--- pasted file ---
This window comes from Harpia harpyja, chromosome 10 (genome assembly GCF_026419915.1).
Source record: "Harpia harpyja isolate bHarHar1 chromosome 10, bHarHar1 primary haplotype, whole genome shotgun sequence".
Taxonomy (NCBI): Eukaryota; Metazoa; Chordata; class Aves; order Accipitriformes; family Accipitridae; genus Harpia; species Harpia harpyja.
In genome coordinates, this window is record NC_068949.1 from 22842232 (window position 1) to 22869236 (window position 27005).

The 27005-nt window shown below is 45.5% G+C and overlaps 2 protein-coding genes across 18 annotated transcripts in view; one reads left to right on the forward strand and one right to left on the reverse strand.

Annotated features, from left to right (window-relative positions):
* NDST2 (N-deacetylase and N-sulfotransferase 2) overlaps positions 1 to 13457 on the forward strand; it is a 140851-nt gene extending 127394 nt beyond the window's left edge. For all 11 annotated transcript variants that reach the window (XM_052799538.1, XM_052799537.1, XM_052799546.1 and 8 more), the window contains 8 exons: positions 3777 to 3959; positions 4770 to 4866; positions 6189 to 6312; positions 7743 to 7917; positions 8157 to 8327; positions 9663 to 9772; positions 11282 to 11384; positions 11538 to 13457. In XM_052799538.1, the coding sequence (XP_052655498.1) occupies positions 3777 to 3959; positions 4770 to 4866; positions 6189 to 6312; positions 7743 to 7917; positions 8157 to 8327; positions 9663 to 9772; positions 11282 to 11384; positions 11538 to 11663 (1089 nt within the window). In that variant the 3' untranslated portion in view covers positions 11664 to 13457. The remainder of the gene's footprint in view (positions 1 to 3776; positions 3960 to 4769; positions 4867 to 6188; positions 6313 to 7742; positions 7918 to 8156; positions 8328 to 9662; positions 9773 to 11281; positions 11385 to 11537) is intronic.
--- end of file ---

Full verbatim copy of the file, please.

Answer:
This window comes from Harpia harpyja, chromosome 10 (genome assembly GCF_026419915.1).
Source record: "Harpia harpyja isolate bHarHar1 chromosome 10, bHarHar1 primary haplotype, whole genome shotgun sequence".
Taxonomy (NCBI): Eukaryota; Metazoa; Chordata; class Aves; order Accipitriformes; family Accipitridae; genus Harpia; species Harpia harpyja.
In genome coordinates, this window is record NC_068949.1 from 22842232 (window position 1) to 22869236 (window position 27005).

The 27005-nt window shown below is 45.5% G+C and overlaps 2 protein-coding genes across 18 annotated transcripts in view; one reads left to right on the forward strand and one right to left on the reverse strand.

Annotated features, from left to right (window-relative positions):
* NDST2 (N-deacetylase and N-sulfotransferase 2) overlaps positions 1 to 13457 on the forward strand; it is a 140851-nt gene extending 127394 nt beyond the window's left edge. For all 11 annotated transcript variants that reach the window (XM_052799538.1, XM_052799537.1, XM_052799546.1 and 8 more), the window contains 8 exons: positions 3777 to 3959; positions 4770 to 4866; positions 6189 to 6312; positions 7743 to 7917; positions 8157 to 8327; positions 9663 to 9772; positions 11282 to 11384; positions 11538 to 13457. In XM_052799538.1, the coding sequence (XP_052655498.1) occupies positions 3777 to 3959; positions 4770 to 4866; positions 6189 to 6312; positions 7743 to 7917; positions 8157 to 8327; positions 9663 to 9772; positions 11282 to 11384; positions 11538 to 11663 (1089 nt within the window). In that variant the 3' untranslated portion in view covers positions 11664 to 13457. The remainder of the gene's footprint in view (positions 1 to 3776; positions 3960 to 4769; positions 4867 to 6188; positions 6313 to 7742; positions 7918 to 8156; positions 8328 to 9662; positions 9773 to 11281; positions 11385 to 11537) is intronic.